Jayne Flint, 28 July 2015
Companies need to know regulatory issues of recruiting apprentices.
The number of employees going on training courses outside the workplace has fallen from 141,000 a year in 1995 to just 18,000 last year. Chancellor George Osborne said that too many large companies were leaving training to others and taking “a free ride on the system”.
To combat this, the government set a target in the recent budget of creating 3 million new apprenticeships in England by 2020 and has planned a levy on all large companies to help fund this. The government may contribute towards the training cost, depending on the apprentice’s age, and is proposing to increase its funding but has yet to commit to a particular sum. The lack of detail available on how the levy will work and an absence of commitment to central funding has attracted criticism from employers.
Given the lack of information, it is difficult to speculate on whether the levy will make any difference to apprenticeships. It will certainly affect those large employers required to make payments under the scheme. However any employer considering taking on apprentices should make sure they are fully aware of the legal framework which underpins the arrangement.
Apprenticeships are work-based training programmes that provide relatively cheap labour while enabling companies to train individuals to fill skilled roles. They date from the middle ages, before there was any concept of employment rights, and are governed by common law rules. This type of ‘apprentice contract’ can be created orally and does not need to be in writing.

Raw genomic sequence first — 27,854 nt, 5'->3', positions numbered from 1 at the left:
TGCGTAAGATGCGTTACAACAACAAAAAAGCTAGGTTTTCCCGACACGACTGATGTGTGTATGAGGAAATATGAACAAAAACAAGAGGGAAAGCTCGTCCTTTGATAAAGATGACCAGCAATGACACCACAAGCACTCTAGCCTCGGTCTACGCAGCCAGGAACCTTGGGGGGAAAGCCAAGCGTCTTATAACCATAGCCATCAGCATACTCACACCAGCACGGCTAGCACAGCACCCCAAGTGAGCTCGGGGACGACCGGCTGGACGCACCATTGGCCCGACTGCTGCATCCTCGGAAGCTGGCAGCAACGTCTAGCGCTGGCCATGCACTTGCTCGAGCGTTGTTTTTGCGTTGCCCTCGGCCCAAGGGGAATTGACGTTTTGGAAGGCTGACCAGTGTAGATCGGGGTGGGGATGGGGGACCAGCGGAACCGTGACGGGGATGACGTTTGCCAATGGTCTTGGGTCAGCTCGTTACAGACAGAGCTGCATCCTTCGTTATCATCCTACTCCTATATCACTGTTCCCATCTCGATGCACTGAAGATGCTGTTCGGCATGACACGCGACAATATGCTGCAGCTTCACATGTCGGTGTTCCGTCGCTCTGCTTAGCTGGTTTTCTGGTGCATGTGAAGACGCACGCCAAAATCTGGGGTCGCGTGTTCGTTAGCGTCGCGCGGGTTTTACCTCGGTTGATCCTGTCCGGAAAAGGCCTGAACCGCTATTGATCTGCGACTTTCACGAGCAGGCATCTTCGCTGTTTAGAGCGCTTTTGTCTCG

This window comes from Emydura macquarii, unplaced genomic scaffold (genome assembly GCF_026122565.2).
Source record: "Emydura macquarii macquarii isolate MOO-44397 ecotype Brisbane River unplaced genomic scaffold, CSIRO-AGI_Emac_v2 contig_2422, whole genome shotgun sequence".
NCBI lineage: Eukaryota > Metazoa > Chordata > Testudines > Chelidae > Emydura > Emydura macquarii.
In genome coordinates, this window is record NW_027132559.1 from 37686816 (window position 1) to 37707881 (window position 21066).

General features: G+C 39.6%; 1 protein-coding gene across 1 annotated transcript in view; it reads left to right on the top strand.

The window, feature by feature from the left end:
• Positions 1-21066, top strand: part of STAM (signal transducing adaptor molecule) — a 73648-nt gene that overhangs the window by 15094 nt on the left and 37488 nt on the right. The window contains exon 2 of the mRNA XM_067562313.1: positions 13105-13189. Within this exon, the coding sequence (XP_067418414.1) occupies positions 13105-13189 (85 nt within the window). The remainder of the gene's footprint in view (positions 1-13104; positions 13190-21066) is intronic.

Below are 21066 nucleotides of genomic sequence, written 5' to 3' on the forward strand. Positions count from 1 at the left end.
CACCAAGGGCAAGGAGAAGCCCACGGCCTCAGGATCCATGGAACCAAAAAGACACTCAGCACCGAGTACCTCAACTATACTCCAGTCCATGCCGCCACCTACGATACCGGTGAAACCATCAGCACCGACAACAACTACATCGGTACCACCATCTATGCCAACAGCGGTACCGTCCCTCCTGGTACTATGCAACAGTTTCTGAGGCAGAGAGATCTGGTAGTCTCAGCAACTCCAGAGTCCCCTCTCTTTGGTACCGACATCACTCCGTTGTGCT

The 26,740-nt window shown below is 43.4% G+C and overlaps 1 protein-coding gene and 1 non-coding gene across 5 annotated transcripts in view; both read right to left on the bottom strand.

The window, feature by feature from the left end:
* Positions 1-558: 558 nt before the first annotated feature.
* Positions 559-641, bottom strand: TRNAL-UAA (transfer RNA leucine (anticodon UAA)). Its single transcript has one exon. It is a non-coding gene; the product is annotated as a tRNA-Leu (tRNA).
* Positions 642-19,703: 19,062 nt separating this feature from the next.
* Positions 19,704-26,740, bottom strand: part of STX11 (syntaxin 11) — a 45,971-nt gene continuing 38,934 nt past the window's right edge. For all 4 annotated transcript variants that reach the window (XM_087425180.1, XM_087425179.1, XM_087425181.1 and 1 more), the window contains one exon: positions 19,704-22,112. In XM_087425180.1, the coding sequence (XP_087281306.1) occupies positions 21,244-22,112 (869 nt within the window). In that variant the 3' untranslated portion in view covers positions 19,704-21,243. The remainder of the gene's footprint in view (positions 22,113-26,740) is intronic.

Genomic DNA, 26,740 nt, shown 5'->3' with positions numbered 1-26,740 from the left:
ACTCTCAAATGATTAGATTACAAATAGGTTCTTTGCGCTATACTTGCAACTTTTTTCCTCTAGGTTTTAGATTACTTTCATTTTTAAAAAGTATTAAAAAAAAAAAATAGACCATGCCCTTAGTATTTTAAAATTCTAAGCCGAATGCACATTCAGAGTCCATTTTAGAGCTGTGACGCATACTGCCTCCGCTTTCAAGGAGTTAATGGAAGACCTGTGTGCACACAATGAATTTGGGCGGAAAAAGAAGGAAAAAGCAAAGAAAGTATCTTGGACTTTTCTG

The primary focus of an apprentice contract is training. Apprentices gain enhanced rights against dismissal prior to the end of that training which makes it almost impossible to dismiss them, for example on the grounds of misconduct, capability, or redundancy. The contract is for a fixed period and early termination entitles apprentices to claim breach of contract for the remaining period, as well as future loss of earnings based on the salary they would have earned had they completed the training. This makes traditional apprentice contracts an unattractive proposition for businesses.
In 2009 the Labour government’s Apprenticeships, Skills, Children and Learning Act 2009 introduced ‘apprenticeship agreements’ to sit alongside the common law alternative with the aim of removing the rigid and inflexible nature of the old system, bringing apprenticeships in line with modern employment law principles and, ultimately, encouraging more take up.
Apprenticeships created under the statutory framework must comply with the Act. The apprentice must undertake to work for the employer and the agreement must:
If an agreement does not meet those requirements it will default to a traditional apprentice contract.
Employers should be alert to a number of issues regarding apprenticeships, especially when beginning or ending an agreement. There is the risk of discrimination particularly related to age. Even though government funding is tied to age, employers should be careful about imposing an age limit on applications for apprentice schemes as this could be seen to be indirectly discriminatory.
Generally agreements will be terminated because the apprentice’s training (the reason for which the individual was engaged) has been fulfilled. Someone with an apprenticeship agreement is regarded as being employed under a contract of service in the same way as any other employee, so the apprentice can be lawfully dismissed in the same way as any other employee.
Apprentices not being offered a qualified role available after they have completed their training would very likely be an unfair dismissal. However, perhaps surprisingly, there is very little case law on the fairness of dismissals at the end of the apprenticeship period.
Jayne Flint is an employment solicitor with Shoosmiths
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